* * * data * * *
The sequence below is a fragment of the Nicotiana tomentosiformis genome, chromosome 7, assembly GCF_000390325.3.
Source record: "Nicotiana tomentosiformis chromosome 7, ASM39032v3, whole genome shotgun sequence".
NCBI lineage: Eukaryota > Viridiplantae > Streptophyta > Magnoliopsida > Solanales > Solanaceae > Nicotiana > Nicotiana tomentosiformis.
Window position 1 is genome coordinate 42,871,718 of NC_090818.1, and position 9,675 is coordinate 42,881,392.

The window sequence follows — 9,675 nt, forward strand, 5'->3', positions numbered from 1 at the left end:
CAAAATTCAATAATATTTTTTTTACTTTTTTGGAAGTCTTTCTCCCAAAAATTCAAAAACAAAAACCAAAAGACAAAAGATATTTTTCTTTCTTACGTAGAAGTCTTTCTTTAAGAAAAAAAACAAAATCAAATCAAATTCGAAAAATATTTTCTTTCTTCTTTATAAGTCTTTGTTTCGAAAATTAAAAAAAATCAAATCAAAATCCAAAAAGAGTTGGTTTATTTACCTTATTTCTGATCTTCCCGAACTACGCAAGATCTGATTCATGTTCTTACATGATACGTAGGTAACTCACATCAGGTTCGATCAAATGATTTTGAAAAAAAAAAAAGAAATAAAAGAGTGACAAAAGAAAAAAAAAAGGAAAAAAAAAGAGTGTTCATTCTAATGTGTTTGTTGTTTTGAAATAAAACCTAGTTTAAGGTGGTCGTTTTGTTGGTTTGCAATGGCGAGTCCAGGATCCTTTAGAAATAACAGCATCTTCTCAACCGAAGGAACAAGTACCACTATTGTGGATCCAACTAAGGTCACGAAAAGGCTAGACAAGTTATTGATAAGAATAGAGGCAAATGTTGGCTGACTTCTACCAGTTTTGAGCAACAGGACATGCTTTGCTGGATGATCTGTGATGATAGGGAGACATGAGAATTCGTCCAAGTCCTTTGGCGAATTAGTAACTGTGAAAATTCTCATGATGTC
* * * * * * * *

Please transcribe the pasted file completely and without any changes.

The sequence below is a fragment of the Nicotiana tomentosiformis genome, chromosome 7, assembly GCF_000390325.3.
Source record: "Nicotiana tomentosiformis chromosome 7, ASM39032v3, whole genome shotgun sequence".
NCBI lineage: Eukaryota > Viridiplantae > Streptophyta > Magnoliopsida > Solanales > Solanaceae > Nicotiana > Nicotiana tomentosiformis.
Window position 1 is genome coordinate 42,871,718 of NC_090818.1, and position 9,675 is coordinate 42,881,392.

The window sequence follows — 9,675 nt, forward strand, 5'->3', positions numbered from 1 at the left end:
CAAAATTCAATAATATTTTTTTTACTTTTTTGGAAGTCTTTCTCCCAAAAATTCAAAAACAAAAACCAAAAGACAAAAGATATTTTTCTTTCTTACGTAGAAGTCTTTCTTTAAGAAAAAAAACAAAATCAAATCAAATTCGAAAAATATTTTCTTTCTTCTTTATAAGTCTTTGTTTCGAAAATTAAAAAAAATCAAATCAAAATCCAAAAAGAGTTGGTTTATTTACCTTATTTCTGATCTTCCCGAACTACGCAAGATCTGATTCATGTTCTTACATGATACGTAGGTAACTCACATCAGGTTCGATCAAATGATTTTGAAAAAAAAAAAAGAAATAAAAGAGTGACAAAAGAAAAAAAAAAGGAAAAAAAAAGAGTGTTCATTCTAATGTGTTTGTTGTTTTGAAATAAAACCTAGTTTAAGGTGGTCGTTTTGTTGGTTTGCAATGGCGAGTCCAGGATCCTTTAGAAATAACAGCATCTTCTCAACCGAAGGAACAAGTACCACTATTGTGGATCCAACTAAGGTCACGAAAAGGCTAGACAAGTTATTGATAAGAATAGAGGCAAATGTTGGCTGACTTCTACCAGTTTTGAGCAACAGGACATGCTTTGCTGGATGATCTGTGATGATAGGGAGACATGAGAATTCGTCCAAGTCCTTTGGCGAATTAGTAACTGTGAAAATTCTCATGATGTC